Xin chào các bạn,
Harvard Business School (HBS) luôn là ước mơ của tất cả mọi người và chinh phục bài luận của HBS không phải một việc đơn giản.
Đề bài của essays của HBS tất cả các năm gần đây hầu như là không đổi
As we review your application, what more would you like us to know as we consider your candidacy for the Harvard Business School MBA program?
Trong bài viết này, mình sẽ tổng hợp một số bài luận mẫu đã được nhận vào HBS để các bạn tham khảo và có thêm ideas nhé. Các bạn cũng lưu ý, Essays chỉ là một phần của bộ hồ sơ. Có thể có những bài luận không quá xuất sắc nhưng vẫn được nhận vì resume và kinh nghiệm của ứng viên có những điểm hay hơn bù vào.
I have cried exactly four times at work.
The first time was early in my career. It was 2 AM and I was lying in bed struggling with an Excel model. An overachiever my whole life, I was wholly unused to the feelings of inadequacy and incompetence bubbling up inside me. After clicking through dozens of Excel forums with still no right answer, I gave up and cried myself to sleep, vowing to never let myself feel so incapable again.
The second time was a year and a half later. I was unsatisfied with my project and role and questioning my decision to be a consultant. That uncertainty must have been apparent to everyone because my manager pulled me aside and bluntly told me that my attitude was affecting the entire team. I cried in front of him, devastated that I had let my doubts bleed into my work.
The third time was just a year ago. I was overseeing a process redesign and struggling to balance the many changes needed. The Partner called me into his office to say, “I’m worried our process is not as sound as it needs to be. I need to know that you care about this as much as I do.” I nodded, saying that I do, then ran to the bathroom to cry, overwhelmed by how much change I knew was coming.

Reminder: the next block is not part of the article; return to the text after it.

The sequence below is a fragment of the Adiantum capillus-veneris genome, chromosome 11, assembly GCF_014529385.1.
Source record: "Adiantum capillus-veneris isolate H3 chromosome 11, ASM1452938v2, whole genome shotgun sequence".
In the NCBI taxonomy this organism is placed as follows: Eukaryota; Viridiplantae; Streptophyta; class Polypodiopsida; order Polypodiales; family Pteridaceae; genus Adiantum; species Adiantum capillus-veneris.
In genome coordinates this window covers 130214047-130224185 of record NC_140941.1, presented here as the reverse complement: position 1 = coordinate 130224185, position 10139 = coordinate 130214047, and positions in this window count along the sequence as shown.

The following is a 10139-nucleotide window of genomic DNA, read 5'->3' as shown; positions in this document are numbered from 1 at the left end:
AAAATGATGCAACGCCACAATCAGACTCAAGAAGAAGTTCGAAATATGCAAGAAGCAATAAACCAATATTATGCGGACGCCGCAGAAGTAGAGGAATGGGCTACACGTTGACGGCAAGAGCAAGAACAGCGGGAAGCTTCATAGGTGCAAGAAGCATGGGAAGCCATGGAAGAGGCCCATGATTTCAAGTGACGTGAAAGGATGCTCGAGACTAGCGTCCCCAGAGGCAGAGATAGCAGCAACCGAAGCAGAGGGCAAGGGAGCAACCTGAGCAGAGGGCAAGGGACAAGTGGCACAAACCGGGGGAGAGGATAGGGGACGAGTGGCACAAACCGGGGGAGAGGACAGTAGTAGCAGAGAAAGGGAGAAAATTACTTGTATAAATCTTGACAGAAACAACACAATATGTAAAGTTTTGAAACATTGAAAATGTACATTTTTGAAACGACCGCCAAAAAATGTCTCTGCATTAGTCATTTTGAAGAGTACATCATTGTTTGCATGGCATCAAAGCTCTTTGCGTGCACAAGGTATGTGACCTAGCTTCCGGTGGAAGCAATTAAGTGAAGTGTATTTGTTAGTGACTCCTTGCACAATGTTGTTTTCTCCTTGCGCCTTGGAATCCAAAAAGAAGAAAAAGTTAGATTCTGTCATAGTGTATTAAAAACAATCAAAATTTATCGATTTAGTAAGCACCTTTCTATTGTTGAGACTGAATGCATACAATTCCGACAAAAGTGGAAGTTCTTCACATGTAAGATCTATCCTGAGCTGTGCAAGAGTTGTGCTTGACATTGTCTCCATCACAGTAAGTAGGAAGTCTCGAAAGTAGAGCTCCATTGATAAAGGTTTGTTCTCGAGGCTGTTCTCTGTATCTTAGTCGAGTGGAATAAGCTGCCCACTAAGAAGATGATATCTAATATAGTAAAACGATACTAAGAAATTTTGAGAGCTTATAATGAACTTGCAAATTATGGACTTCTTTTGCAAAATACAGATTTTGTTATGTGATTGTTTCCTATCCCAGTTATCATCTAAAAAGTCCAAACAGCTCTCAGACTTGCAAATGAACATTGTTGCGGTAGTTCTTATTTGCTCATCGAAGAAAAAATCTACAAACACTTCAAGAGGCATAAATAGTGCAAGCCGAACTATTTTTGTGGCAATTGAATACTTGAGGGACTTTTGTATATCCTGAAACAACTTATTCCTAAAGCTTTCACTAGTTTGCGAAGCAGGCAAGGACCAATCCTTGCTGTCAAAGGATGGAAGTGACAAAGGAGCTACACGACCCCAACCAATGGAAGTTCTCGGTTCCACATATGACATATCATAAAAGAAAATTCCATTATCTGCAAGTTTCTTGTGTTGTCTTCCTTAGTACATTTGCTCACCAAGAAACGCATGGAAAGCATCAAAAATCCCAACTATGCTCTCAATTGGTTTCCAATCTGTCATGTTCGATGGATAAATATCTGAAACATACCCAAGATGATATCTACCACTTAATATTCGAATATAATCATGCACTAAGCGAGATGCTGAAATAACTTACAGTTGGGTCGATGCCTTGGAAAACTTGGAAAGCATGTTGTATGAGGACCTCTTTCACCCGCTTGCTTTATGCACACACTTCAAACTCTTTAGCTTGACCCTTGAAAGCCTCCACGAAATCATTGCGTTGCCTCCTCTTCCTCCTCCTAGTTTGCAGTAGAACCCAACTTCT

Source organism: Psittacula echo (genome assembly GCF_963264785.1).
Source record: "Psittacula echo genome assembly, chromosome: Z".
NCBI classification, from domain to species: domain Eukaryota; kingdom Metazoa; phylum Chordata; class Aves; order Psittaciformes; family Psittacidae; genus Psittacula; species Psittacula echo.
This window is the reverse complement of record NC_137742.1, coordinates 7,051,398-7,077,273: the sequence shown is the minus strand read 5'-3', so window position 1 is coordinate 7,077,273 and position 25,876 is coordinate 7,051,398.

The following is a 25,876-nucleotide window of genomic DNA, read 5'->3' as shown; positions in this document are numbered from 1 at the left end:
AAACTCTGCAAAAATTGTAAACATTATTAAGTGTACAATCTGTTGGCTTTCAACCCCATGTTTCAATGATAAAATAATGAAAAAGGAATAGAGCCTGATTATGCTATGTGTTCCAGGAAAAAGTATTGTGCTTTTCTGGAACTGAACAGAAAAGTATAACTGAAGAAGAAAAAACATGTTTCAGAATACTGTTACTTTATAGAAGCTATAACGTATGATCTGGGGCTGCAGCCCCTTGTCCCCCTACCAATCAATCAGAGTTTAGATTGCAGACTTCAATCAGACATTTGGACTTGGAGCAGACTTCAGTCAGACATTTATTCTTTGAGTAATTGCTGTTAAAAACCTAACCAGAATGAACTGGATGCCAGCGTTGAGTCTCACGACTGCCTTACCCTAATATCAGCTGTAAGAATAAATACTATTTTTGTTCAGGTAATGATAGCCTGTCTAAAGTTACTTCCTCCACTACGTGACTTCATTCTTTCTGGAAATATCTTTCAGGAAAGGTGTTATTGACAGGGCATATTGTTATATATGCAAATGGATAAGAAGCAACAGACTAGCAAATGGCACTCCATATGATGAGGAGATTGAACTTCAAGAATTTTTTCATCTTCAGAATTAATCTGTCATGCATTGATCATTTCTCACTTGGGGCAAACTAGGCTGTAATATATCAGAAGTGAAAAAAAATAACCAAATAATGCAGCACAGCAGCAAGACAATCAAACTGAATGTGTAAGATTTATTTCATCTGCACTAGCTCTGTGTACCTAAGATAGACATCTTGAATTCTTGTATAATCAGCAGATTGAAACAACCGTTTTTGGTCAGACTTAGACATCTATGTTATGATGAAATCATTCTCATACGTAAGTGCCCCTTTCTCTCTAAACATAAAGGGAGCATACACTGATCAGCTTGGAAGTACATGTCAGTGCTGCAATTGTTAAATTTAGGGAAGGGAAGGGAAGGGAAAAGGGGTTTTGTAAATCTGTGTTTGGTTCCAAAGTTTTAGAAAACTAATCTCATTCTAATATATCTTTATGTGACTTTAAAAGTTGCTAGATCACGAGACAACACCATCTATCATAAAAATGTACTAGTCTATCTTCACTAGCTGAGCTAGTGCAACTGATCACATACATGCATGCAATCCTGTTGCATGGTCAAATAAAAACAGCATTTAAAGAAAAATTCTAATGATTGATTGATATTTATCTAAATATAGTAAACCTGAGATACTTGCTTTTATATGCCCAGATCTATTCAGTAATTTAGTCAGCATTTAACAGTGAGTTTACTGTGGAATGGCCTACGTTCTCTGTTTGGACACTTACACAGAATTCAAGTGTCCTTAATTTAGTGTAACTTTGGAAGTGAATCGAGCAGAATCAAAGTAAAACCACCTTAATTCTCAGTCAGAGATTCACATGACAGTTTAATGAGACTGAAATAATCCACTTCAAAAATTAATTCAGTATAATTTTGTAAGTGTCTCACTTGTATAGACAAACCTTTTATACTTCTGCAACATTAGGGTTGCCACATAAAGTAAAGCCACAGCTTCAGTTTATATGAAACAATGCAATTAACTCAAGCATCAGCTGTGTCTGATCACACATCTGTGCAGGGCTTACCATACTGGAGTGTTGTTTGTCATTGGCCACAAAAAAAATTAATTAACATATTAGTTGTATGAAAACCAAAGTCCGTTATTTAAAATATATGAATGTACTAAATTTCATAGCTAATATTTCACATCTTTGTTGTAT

Each of the first three times was driven by frustration and anger. I had tamped down my emotions to the point where they overwhelmed me. Particularly as a young woman in business, I never wanted to be viewed as a stereotype or incapable. I was ashamed of my tears and terrified at how others would perceive me.
However, each of those experiences proved to be a turning point. My tears motivated me to ask for help when I needed it, pushed me to restructure my mindset and approach, and gave me a moment to breathe, rebalance, and reprioritize. In each case, my work was better for it. I have also used each experience as a learning moment. Each time I asked myself what decisions led me to the point of tears, and what I could have done differently. I could have raised my hand earlier for help, initiated a conversation with my manager about my uncertainty and dissatisfaction, or involved the Partner more actively in the planning and prioritization. While I can’t change the past, I can learn from it and am more considerate of such outcomes when I make these decisions today.
Emotions are an inevitable part of the human experience, and as such, an inevitable part of the office. Rather than keeping them at bay, I have begun embracing my emotions to be a better manager and leader and build more authentic connections. As a manager, I understand my team as people, not just colleagues. I have regular conversations with each of my team members to understand their individual goals and motivations, so I can take those into consideration when building the team structure and delegating responsibilities. As a leader, I invest in traditions and events that foster camaraderie and high morale. I am the proud founder of [NAME OF OFFICE PROGRAM] in the office, a beloved tradition that is now an integral part of the office and that I hope will continue even after I leave.
The fourth time I cried was at the rollout of a process redesign I oversaw. This was our first time demo-ing the new process end-to-end for the rest of the team. As the demo progressed, I felt the team’s energy turn from nervous anticipation to dawning excitement, and finally to sheer awe and amazement. As the demo ended, one of my teammates turned to me, and asked in a hushed voice, “Are you crying?” And I was. This time, I cried not with frustration or anger. This time, I cried with joy for our success and with pride for my team. Embracing my emotions allowed me to show that tears are not shameful and don’t need to be hidden in the workplace. I am no longer ashamed of my tears, and I am proud to demonstrate that a strong leader can be pragmatic and emotional all at once.